J Korean Med Sci.  2020 Aug;35(34):e292. 10.3346/jkms.2020.35.e292.

A Validation Study of the Inbrain CST: a Tablet Computer-based Cognitive Screening Test for Elderly People with Cognitive Impairment

  • 1Department of Neurology, Samsung Medical Center, Sungkyunkwan University School of Medicine, Seoul, Korea
  • 2MIDAS Information Technology Co., Ltd., Seongnam, Korea


Computerized versions of cognitive screening test could have advantages over pencil-and-paper versions by eliminating rater-dependent factors and saving the time required to score the tests and report the results. We developed a computerized cognitive screening test (Inbrain Cognitive Screening Test [Inbrain CST]) that takes about 30 minutes to administer on a touchscreen computer and is composed of neuropsychological tests already shown to be sensitive in detecting early cognitive decline in Alzheimer's disease (AD). The aims of this study were to 1) introduce normative data for Inbrain CST, 2) verify its reliability and validity, 3) assess clinical usefulness, and 4) identify neuroanatomical correlates of Inbrain CST.
The Inbrain CST runs on the Microsoft Windows 10 operating system and comprises 7 subtests that encompass 5 cognitive domains: attention, language, visuospatial, memory, and executive functions. First, we recruited 480 cognitively normal elderly people (age 50–90) from communities nationwide to establish normative data for Inbrain CST. Second, we enrolled 97 patients from our dementia clinic (26 with subjective cognitive decline [SCD], 42 with amnestic mild cognitive impairment [aMCI], and 29 with dementia due to AD) and investigated sensitivity and specificity of Inbrain CST for discriminating cognitively impaired patients from those with SCD using receiver operating characteristic (ROC) curve analyses. Third, we compared the Inbrain CST scores with those from another neuropsychological test battery to obtain concurrent validity and assessed test–retest reliability. Finally, magnetic resonance imaging (MRI)-based cortical thickness analyses were performed to provide anatomical substrates for performances on the Inbrain CST.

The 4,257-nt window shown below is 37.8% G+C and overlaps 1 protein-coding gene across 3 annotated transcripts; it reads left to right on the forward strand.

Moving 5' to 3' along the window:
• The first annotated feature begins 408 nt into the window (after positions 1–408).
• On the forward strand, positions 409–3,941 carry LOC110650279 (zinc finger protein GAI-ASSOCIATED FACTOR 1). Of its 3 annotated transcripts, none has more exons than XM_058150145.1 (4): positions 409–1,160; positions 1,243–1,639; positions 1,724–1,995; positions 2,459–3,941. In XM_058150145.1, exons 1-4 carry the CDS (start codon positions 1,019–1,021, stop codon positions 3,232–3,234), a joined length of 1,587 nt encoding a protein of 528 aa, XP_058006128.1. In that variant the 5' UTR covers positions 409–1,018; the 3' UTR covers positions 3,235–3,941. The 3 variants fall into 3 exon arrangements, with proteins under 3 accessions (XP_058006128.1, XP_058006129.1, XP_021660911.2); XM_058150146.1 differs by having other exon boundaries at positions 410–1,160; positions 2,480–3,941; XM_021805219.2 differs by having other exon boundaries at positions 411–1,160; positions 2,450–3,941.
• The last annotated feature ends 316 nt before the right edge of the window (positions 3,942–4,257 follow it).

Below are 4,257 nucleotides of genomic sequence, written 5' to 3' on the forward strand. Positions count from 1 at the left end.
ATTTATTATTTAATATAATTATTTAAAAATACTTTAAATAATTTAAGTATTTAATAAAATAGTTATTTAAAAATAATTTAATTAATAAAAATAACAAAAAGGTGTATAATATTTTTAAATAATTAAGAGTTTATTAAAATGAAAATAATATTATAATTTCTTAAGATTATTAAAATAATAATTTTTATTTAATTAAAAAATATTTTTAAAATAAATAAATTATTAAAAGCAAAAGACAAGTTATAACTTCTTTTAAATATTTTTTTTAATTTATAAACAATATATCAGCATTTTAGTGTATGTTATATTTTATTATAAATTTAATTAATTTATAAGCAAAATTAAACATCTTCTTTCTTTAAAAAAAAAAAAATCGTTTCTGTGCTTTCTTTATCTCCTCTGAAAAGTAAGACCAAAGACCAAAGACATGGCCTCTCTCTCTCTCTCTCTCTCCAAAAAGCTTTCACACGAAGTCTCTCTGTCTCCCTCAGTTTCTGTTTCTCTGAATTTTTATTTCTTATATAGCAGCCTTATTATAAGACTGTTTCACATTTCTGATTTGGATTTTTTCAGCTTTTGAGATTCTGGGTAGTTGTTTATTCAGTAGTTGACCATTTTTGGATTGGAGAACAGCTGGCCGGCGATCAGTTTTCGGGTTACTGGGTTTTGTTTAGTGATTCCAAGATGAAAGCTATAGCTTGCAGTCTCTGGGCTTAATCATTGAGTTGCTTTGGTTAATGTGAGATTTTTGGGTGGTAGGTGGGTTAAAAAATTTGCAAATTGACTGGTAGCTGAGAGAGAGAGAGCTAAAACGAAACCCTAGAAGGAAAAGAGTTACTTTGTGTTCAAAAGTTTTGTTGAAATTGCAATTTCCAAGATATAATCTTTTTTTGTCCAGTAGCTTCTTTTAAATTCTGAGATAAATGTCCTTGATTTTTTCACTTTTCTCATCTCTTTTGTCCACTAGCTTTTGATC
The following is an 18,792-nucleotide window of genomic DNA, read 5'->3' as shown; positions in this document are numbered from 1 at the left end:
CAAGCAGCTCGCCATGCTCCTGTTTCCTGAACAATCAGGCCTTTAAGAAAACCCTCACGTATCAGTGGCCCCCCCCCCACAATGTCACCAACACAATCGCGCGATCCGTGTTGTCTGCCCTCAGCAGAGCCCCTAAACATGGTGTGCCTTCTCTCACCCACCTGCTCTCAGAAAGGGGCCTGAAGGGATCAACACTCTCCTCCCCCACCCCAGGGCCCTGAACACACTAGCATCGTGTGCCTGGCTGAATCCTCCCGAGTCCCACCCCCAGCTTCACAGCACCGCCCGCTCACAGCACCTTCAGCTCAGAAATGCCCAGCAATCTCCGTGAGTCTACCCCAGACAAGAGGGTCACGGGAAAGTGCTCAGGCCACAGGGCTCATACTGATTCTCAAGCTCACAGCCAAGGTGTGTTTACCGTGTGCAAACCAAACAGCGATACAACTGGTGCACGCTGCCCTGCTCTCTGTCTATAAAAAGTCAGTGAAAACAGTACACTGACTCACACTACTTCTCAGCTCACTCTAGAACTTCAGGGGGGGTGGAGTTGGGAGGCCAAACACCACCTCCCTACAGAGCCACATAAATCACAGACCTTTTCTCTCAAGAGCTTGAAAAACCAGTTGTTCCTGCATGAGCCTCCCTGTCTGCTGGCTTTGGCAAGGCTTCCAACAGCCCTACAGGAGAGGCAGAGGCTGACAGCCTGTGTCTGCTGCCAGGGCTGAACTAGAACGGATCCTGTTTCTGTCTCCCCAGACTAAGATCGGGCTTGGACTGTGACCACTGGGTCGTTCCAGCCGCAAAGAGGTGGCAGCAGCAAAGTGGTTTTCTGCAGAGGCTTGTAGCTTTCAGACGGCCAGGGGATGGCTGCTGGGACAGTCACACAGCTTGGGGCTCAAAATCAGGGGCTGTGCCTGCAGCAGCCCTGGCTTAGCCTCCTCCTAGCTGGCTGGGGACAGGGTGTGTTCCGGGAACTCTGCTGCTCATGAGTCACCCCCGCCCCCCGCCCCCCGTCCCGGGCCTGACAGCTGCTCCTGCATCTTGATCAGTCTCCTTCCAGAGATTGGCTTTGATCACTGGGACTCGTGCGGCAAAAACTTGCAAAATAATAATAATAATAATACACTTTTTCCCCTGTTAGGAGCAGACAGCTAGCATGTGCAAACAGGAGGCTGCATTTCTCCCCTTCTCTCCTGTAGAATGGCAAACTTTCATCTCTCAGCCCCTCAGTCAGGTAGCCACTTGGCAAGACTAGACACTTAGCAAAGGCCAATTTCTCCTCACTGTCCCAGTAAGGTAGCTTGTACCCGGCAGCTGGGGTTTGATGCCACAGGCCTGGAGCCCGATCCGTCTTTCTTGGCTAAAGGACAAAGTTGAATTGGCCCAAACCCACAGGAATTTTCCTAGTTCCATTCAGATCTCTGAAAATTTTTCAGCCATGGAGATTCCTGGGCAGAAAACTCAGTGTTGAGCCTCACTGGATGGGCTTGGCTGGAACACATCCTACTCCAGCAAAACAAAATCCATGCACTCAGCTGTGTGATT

First, in the normative sample, the total score on the Inbrain CST was significantly affected by age, years of education, and gender. Second, Inbrain CST scores among the three patient groups decreased in the order of SCD, aMCI, and AD dementia, and the ROC curve analysis revealed that Inbrain CST had good discriminative power for differentiating cognitively impaired patients from those with SCD. Third, the Inbrain CST subtests had high concurrent validity and test–retest reliability. Finally, in the cortical thickness analysis, each cognitive domain score and the total score of Inbrain CST showed distinct patterns of anatomical correlates that fit into the previously known brain–behavior relationship.
Inbrain CST had good validity, reliability, and clinical usefulness in detecting cognitive impairment in the elderly. Furthermore, it showed neuroanatomical validity through MRI cortical thinning patterns. These results suggest that Inbrain CST is a useful cognitive screening tool with efficiency and validity to detect mild impairments in cognition in clinical settings.


Cognitive Screening Test; Computerized Cognitive Test; Alzheimer's Disease; Amnestic Mild Cognitive Impairment; Subjective Cognitive Decline
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